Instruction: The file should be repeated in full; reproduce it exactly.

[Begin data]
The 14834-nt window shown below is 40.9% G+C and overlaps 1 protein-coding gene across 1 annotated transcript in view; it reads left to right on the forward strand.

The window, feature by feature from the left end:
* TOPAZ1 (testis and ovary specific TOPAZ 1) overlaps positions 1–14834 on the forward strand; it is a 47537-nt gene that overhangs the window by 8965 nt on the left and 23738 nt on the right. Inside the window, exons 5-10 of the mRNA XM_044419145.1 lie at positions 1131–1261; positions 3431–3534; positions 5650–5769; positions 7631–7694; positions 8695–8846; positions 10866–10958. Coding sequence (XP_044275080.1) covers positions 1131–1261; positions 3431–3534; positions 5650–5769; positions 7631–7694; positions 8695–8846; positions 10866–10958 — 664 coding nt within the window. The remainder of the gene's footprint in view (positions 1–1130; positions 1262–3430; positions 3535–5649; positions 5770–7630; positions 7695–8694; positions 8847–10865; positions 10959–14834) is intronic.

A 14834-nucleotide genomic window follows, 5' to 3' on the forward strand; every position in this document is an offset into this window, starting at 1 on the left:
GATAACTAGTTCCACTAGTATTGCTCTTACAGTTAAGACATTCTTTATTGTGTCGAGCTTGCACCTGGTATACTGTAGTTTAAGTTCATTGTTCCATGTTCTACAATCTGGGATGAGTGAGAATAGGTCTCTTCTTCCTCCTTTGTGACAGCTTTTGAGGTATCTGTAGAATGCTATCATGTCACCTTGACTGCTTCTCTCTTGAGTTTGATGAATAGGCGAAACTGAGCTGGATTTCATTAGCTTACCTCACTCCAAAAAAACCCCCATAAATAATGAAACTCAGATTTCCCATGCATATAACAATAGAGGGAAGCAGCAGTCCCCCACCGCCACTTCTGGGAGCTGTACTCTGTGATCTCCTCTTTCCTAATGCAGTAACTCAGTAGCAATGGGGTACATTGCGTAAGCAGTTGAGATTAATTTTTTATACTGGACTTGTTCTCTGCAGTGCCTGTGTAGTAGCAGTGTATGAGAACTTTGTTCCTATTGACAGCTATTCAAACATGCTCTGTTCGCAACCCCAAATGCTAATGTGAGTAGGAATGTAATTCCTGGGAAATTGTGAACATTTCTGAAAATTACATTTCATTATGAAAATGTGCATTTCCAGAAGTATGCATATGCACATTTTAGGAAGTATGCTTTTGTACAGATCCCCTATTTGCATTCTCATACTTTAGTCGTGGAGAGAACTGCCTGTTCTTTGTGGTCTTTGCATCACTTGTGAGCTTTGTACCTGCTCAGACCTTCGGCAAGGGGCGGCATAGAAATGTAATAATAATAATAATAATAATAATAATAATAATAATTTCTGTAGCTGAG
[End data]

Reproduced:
The 14834-nt window shown below is 40.9% G+C and overlaps 1 protein-coding gene across 1 annotated transcript in view; it reads left to right on the forward strand.

The window, feature by feature from the left end:
* TOPAZ1 (testis and ovary specific TOPAZ 1) overlaps positions 1–14834 on the forward strand; it is a 47537-nt gene that overhangs the window by 8965 nt on the left and 23738 nt on the right. Inside the window, exons 5-10 of the mRNA XM_044419145.1 lie at positions 1131–1261; positions 3431–3534; positions 5650–5769; positions 7631–7694; positions 8695–8846; positions 10866–10958. Coding sequence (XP_044275080.1) covers positions 1131–1261; positions 3431–3534; positions 5650–5769; positions 7631–7694; positions 8695–8846; positions 10866–10958 — 664 coding nt within the window. The remainder of the gene's footprint in view (positions 1–1130; positions 1262–3430; positions 3535–5649; positions 5770–7630; positions 7695–8694; positions 8847–10865; positions 10959–14834) is intronic.

A 14834-nucleotide genomic window follows, 5' to 3' on the forward strand; every position in this document is an offset into this window, starting at 1 on the left:
GATAACTAGTTCCACTAGTATTGCTCTTACAGTTAAGACATTCTTTATTGTGTCGAGCTTGCACCTGGTATACTGTAGTTTAAGTTCATTGTTCCATGTTCTACAATCTGGGATGAGTGAGAATAGGTCTCTTCTTCCTCCTTTGTGACAGCTTTTGAGGTATCTGTAGAATGCTATCATGTCACCTTGACTGCTTCTCTCTTGAGTTTGATGAATAGGCGAAACTGAGCTGGATTTCATTAGCTTACCTCACTCCAAAAAAACCCCCATAAATAATGAAACTCAGATTTCCCATGCATATAACAATAGAGGGAAGCAGCAGTCCCCCACCGCCACTTCTGGGAGCTGTACTCTGTGATCTCCTCTTTCCTAATGCAGTAACTCAGTAGCAATGGGGTACATTGCGTAAGCAGTTGAGATTAATTTTTTATACTGGACTTGTTCTCTGCAGTGCCTGTGTAGTAGCAGTGTATGAGAACTTTGTTCCTATTGACAGCTATTCAAACATGCTCTGTTCGCAACCCCAAATGCTAATGTGAGTAGGAATGTAATTCCTGGGAAATTGTGAACATTTCTGAAAATTACATTTCATTATGAAAATGTGCATTTCCAGAAGTATGCATATGCACATTTTAGGAAGTATGCTTTTGTACAGATCCCCTATTTGCATTCTCATACTTTAGTCGTGGAGAGAACTGCCTGTTCTTTGTGGTCTTTGCATCACTTGTGAGCTTTGTACCTGCTCAGACCTTCGGCAAGGGGCGGCATAGAAATGTAATAATAATAATAATAATAATAATAATAATAATAATTTCTGTAGCTGAG